France's towns and cities are proud of their many cultural treasures, which have been accumulated during the course of their long history. Over the centuries, they have acquired a vast array of impressive, attractive and often spectacular monuments.
Towns and cities on UNESCO's list of World Heritage
Eight of France's towns and cities are UNESCO World Heritage Sites :
- Paris and the banks of the Seine
- Lyon and its historic quarter
- Strasbourg, with its historic centre, cathedral and Grande île
- Avignon and its historic centre
- Carcassonne, a fortified medieval city
- Provins, a town famous for its medieval fair
- Le Havre and its 1950s architecture, a town rebuilt by Augustin Perret after the Second World War
- Bordeaux, and its Port de la Lune
As well as towns and cities near major UNESCO World Heritage Sites
- Angers, with its château, the gateway to the Loire Valley
- Amiens, in the Picardy region, renowned for its superbly restored cathedral
- Avignon, in Provence, with its historic centre dominated by the famous Palais des Papes (Palace of the Popes)
- Dijon, the capital of Burgundy, a stone's throw from the Cistercian abbey of Fontenay
- Lille, European Capital of Culture, close to the Pays des Beffrois (Land of Belfries) in Flanders and Wallonia
- Nancy, with its impressive square, the Place Stanislas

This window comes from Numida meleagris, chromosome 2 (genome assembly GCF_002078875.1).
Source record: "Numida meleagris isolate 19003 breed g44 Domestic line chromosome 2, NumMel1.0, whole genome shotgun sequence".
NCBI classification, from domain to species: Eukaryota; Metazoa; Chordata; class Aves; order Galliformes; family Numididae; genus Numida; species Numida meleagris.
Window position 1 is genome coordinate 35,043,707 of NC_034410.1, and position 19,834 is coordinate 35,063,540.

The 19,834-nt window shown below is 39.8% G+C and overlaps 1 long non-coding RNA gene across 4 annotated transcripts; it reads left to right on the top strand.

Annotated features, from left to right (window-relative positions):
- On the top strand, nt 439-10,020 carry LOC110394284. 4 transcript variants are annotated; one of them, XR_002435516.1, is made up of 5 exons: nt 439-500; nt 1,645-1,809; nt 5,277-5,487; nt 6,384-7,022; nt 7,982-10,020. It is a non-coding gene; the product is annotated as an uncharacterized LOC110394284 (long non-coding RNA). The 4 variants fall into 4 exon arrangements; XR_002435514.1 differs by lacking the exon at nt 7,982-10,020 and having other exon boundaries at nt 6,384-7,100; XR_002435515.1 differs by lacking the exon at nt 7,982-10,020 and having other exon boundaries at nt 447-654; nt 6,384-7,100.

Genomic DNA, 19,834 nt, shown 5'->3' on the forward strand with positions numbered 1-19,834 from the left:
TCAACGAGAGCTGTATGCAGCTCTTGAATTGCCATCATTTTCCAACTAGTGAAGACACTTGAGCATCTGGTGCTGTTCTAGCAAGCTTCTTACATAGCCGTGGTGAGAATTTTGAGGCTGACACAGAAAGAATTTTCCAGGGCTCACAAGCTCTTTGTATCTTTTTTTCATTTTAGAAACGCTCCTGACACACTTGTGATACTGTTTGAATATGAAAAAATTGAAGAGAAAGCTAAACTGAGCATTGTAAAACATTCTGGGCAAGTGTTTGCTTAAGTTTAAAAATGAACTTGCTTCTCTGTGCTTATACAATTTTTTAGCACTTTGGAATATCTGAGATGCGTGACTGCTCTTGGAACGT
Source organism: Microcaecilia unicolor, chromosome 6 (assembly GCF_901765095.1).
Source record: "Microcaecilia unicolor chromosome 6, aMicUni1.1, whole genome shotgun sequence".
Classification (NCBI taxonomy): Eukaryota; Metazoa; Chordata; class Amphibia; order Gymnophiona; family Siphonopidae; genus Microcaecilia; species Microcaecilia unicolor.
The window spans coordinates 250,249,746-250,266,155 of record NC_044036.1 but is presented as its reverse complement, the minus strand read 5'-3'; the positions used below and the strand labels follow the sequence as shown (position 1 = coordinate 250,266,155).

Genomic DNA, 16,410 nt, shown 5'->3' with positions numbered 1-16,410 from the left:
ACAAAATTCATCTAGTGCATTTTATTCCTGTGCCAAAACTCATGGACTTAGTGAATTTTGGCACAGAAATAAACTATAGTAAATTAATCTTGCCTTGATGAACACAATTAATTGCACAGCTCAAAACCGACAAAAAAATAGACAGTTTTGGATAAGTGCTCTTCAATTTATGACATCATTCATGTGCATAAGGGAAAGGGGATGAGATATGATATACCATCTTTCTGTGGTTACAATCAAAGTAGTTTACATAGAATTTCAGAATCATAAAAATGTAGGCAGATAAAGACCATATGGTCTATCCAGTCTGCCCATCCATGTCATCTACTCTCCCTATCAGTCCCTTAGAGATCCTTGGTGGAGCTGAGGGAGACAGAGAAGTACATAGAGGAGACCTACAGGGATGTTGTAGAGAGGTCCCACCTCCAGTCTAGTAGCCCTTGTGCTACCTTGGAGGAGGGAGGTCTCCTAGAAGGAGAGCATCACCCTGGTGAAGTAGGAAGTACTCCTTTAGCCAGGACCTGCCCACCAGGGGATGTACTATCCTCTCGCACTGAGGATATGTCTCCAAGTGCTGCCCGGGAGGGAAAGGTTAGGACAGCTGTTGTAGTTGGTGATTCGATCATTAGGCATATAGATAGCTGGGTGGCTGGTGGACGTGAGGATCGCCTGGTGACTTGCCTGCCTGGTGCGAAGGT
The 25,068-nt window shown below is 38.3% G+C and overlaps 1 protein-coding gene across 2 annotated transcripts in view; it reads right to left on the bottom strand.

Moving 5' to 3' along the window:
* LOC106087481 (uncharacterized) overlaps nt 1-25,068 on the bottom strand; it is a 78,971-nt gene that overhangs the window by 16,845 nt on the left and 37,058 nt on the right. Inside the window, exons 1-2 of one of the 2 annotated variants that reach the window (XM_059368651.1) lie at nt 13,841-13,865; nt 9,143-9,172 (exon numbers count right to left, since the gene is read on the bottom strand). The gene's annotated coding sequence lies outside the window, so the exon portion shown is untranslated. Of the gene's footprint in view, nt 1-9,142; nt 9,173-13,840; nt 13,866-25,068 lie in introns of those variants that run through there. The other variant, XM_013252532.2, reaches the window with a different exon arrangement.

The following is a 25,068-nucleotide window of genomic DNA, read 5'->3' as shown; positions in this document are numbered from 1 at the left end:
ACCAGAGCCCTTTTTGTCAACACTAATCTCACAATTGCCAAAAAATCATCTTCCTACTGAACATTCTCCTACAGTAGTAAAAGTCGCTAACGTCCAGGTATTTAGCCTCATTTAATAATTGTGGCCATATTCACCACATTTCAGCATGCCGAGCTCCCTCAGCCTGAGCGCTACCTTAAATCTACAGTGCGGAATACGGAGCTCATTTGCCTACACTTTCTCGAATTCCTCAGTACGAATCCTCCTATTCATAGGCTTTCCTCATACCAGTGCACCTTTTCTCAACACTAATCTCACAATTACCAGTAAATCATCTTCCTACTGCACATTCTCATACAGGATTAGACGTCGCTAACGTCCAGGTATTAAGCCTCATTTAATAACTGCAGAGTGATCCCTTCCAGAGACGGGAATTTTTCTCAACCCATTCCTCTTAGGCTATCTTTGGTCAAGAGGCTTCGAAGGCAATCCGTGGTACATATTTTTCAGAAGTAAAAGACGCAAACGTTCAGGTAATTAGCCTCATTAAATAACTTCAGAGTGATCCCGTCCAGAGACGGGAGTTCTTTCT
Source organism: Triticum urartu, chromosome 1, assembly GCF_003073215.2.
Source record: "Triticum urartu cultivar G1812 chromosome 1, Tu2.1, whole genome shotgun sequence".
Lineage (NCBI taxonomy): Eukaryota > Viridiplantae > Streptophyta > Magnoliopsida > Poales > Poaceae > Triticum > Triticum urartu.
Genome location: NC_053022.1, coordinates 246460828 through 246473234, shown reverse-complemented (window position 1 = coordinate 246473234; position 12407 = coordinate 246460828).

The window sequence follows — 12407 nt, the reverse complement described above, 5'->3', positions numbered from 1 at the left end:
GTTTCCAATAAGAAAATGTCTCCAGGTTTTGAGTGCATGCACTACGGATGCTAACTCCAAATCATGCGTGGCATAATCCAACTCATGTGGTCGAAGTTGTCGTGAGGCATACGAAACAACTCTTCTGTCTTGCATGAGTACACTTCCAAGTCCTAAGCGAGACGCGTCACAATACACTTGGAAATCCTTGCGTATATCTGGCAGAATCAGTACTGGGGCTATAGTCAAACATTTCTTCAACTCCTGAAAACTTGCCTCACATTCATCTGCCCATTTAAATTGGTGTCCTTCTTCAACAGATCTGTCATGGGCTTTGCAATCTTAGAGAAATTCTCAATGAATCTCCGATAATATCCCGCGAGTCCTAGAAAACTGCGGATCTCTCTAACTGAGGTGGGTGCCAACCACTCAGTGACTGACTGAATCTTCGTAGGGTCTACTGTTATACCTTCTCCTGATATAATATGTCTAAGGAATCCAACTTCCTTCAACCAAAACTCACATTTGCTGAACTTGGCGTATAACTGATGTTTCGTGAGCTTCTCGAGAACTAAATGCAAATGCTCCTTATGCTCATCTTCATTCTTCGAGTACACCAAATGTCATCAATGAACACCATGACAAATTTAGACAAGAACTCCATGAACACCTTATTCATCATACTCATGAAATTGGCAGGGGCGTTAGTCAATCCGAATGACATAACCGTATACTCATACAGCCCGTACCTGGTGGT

- Nîmes and the Pont du Gard
- Reims, Champagne capital and home to four listed monuments
- the old Occitan city of Toulouse and the Canal du Midi
- Versailles, with its palace and gardens
Facts and figures relating to cities and culture
In 2004, Lille was designated as the European Capital of Culture, with twelve months of festivals, exhibitions and events. Marseille has also been designated the European Capital of Culture in 2013.
France is home to 42,000 museums and monuments, 14,000 of which are officially classified. The Louvre contains the most impressive collection of art anywhere in the world. The relatively recent addition of the glass pyramid designed by the architect Pei in front of the museum is a symbol of the city's contemporary creativity.
It is also a reminder of the fact that France is a living museum that is constantly changing, and it is a country where both the past and present are equally valued. The Carré d’Art in Nîmes, the Centre d’Art Plastique Contemporain in Bordeaux, and the Fondation Cartier pour l’Art Contemporain in Paris are just a few examples of the freedom given to artists to interpret and express the age in which they live. Regardless of their size, or whether they boast a traditional or eclectic style, these contemporary art museums offer something for everyone.
If the thought of old buildings turns you to stone, you may find contemporary architecture more appealing: examples include the Centre Georges Pompidou, the Arche de la Défense, and the Bibliothèque Nationale de France, all of which are in Paris, as well as the Cité Internationale in Lyon and the Musée Piscine in Roubaix.
In fact, it could be argued that cities create culture and that these cities themselves constitute a permanent and timeless exhibition of artistic expression. Because culture and heritage need to be accessible to visitors from all walks of life, a full range of services has been created to meet the needs of these different visitors: multi-lingual staff and information, special admission fees, an advance booking system, personalised service for groups, families, and disabled and older visitors.